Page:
The Book Lover's Cookbook
I'm fascinated by cookery books. I adore books, I adore food and cooking, and the combination fills me with the heady giddiness of possibility. It's more than that, though. I love the anecdotes and snippets and stories that go along with the recipes, when they're included. I love to imagine or learn the process of selecting the recipes. Which ones were hacked out at the 11th hour, left languishing on the cutting-room floor? Was there agonising and tooth-gnashing for days over whether lemon scones with grapefruit glaze or white chocolate passionfruit torte deserved the last slot more? Were there bitter fights with editors,
telephones slammed down (or, contemporarily, "end" buttons violently pushed)? Did the author follow each recipe fully one more time before publication, double-checking measurements and instructions? How much weight was gained during the publication of this book? I'm fascinated by it all.
It's interesting enough to read cookbooks from cooks, the tried and true chefs who have proved their culinary genius time and again. They compile recipes, and we understandably buy them and cherish them and dog-ear them and spatter bechamel on them. We trust them, and they've earned that. But the phenomenon I find especially curious is the celebrity cookbook. I'm not referring to those same chefs whose craft has made them famous - I won't argue or question the Jamie Olivers, Nigella Lawsons or Gordon Ramsays of the world. What surprises me is the popularity of cookbooks published by people famous for reasons totally unrelated to cooking.
Some years ago I heard rumor of a cookbook by Fabio Lanzoni, better known simply as "Fabio", the Italian cover model with the mane of wild hair, chest as wide as the horizon and winsome smile. You've seen him leer beguilingly at you from the cover of many a romance novel, I'm sure. Research told me that the cookbook, called "Recipes for Romance" was published by the "I Can't Believe it's Not Butter" company and awarded to 10,000 people who entered a contest. This book is scarce. I set about trying to get my hands on a copy and have thus far been unsuccessful. From the little I’ve learned, the book is small and simple, and contains a few recipes with a mind toward a romantic Valentine's Day dinner. That said, the recipes I've seen from it all state "serves 4". My my, Fabio.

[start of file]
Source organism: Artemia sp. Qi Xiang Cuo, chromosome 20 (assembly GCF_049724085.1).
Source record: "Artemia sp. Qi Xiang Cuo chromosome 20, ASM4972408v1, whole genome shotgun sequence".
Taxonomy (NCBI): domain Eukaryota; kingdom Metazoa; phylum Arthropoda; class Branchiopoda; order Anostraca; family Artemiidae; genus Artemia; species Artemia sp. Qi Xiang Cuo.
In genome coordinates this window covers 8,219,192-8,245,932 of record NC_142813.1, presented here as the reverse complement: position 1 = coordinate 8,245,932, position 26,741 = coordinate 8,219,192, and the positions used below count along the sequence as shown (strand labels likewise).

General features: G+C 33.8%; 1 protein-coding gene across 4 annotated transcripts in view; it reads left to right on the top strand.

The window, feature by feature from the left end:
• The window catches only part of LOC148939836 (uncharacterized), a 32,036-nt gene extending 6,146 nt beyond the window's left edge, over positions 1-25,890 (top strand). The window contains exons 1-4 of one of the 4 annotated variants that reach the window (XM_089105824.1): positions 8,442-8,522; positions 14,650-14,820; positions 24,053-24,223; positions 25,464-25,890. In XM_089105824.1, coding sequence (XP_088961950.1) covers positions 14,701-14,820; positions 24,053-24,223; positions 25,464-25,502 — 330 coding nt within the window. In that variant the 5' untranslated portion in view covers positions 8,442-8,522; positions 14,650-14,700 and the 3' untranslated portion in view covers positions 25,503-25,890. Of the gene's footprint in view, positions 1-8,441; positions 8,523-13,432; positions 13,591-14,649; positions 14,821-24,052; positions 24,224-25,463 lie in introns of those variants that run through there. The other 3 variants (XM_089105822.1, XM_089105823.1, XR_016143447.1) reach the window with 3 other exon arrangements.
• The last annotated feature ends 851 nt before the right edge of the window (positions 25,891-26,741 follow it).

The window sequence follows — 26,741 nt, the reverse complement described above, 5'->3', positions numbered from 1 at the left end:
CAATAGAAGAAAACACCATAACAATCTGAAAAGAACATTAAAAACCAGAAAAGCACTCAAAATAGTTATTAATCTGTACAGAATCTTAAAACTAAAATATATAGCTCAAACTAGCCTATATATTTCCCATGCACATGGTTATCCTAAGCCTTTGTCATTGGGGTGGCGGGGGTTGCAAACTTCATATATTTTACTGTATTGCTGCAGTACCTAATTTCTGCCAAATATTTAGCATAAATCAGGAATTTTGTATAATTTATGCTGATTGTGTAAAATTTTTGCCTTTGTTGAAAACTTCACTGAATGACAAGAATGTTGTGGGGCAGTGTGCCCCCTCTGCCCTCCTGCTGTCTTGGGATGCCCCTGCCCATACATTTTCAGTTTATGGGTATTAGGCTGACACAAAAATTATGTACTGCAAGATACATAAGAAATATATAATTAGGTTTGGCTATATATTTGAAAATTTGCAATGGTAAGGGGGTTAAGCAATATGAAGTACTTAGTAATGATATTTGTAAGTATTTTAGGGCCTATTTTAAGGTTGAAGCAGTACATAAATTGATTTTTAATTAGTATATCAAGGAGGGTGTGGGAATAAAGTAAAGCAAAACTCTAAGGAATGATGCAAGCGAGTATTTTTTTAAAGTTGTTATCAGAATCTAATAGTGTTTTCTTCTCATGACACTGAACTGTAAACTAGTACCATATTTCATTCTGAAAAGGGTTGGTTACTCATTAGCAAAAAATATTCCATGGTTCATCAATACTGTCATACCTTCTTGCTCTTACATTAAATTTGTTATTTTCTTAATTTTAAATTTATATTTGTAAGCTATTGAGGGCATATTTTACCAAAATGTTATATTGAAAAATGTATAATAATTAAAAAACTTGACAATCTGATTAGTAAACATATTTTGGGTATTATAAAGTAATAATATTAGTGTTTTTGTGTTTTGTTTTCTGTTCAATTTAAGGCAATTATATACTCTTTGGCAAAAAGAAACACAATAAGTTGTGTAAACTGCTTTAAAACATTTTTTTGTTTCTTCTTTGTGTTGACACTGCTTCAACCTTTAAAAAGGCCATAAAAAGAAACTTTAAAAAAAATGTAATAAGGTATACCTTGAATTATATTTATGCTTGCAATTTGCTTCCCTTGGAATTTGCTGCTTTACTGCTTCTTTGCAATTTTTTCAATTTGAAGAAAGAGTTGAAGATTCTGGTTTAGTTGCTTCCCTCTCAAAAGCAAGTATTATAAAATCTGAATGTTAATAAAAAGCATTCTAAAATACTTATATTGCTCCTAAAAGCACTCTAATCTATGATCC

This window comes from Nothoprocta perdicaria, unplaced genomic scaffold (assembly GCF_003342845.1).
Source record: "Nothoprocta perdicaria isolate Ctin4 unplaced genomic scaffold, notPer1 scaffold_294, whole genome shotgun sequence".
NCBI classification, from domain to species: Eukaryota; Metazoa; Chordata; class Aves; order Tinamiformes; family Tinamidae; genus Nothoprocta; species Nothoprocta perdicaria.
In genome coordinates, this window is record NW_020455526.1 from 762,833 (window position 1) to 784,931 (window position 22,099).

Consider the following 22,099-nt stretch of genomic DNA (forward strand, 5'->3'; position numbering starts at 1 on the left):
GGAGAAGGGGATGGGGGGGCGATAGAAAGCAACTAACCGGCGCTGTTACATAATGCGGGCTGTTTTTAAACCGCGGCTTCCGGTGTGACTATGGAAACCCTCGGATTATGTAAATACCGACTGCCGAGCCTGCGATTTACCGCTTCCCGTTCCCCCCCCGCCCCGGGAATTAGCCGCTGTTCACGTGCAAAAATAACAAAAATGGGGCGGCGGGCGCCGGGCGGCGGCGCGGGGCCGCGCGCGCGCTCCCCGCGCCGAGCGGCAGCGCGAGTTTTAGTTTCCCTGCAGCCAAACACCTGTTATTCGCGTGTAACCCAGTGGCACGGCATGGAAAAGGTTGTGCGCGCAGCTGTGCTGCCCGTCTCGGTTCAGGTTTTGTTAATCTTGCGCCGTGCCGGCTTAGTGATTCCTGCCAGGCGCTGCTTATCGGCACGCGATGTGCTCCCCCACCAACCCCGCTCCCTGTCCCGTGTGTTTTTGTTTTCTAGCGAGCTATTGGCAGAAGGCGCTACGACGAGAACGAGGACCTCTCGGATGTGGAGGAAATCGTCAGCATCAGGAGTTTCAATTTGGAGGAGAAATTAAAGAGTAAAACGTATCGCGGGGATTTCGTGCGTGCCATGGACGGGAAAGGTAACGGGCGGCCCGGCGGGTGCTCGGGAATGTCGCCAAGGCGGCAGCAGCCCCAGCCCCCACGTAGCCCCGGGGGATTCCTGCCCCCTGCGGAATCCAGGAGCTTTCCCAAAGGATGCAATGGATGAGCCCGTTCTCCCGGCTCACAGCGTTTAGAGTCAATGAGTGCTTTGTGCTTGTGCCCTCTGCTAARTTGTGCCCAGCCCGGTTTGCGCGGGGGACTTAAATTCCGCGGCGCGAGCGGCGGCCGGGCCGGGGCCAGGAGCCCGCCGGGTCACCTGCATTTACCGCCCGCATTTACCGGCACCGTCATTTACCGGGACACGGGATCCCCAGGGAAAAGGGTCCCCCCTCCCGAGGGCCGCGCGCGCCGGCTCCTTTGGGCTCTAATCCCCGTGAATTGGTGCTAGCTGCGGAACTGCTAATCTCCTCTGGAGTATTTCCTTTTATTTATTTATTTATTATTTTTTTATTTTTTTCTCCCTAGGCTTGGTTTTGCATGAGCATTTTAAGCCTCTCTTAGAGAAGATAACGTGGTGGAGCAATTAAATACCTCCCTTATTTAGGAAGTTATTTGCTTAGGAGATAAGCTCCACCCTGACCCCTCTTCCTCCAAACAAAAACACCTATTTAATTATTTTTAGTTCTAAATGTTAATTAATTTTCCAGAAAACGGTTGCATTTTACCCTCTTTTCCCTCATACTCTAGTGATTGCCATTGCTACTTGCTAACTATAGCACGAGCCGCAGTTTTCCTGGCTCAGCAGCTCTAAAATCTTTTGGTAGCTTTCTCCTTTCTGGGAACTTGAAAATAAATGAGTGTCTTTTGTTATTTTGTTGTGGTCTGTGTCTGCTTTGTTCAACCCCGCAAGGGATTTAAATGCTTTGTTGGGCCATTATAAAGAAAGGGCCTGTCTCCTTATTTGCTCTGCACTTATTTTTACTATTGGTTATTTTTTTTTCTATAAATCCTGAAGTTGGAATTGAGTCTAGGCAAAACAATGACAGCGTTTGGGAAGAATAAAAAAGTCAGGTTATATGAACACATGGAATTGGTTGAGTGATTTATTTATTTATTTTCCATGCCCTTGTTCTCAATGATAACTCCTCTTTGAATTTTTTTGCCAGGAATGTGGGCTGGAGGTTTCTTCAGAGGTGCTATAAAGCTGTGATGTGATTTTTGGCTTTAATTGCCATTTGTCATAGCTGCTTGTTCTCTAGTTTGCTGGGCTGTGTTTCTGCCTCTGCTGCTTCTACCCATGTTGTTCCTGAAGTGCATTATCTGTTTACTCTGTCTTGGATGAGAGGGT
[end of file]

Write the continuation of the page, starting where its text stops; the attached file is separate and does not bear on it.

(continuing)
What I wondered was - why? It made me laugh to imagine people looking at this half-naked man in a puffy pirate shirt, with a fan trained on him to make his hair blow, and going “Ooh, bless. I bet he knows his way around a nice Goulash.” Why would people care about Fabio's recipes, just because he's a sex symbol? In some cases, I can understand. When I learned there was a Roald Dahl Cookbook, I knew I would own it one day. But that’s because I’ve read Dahl’s books – I know from his writing that he delighted in good food, and if he took half the care and passion with his cooking that he took with his writing, it would have to be delicious. Dahl also put out two cookbooks to delight any child who has a love of mischief and magic (and which wouldn’t?) – Roald Dahl's Revolting Recipes and Roald Dahl's Even More Revolting Recipes. But why is it big news when Gwyneth Paltrow releases yet another cookbook? Sure, she's a fine actor, but does that make her qualified to advise us on ginger-honey glazed carrots? Why would we turn to the people who can afford never to cook for themselves, for advice on cooking for ourselves? Why on Earth would anybody want to own the Cookin’ with Coolio cookbook? Actually... I think I might need to own that one. Never mind.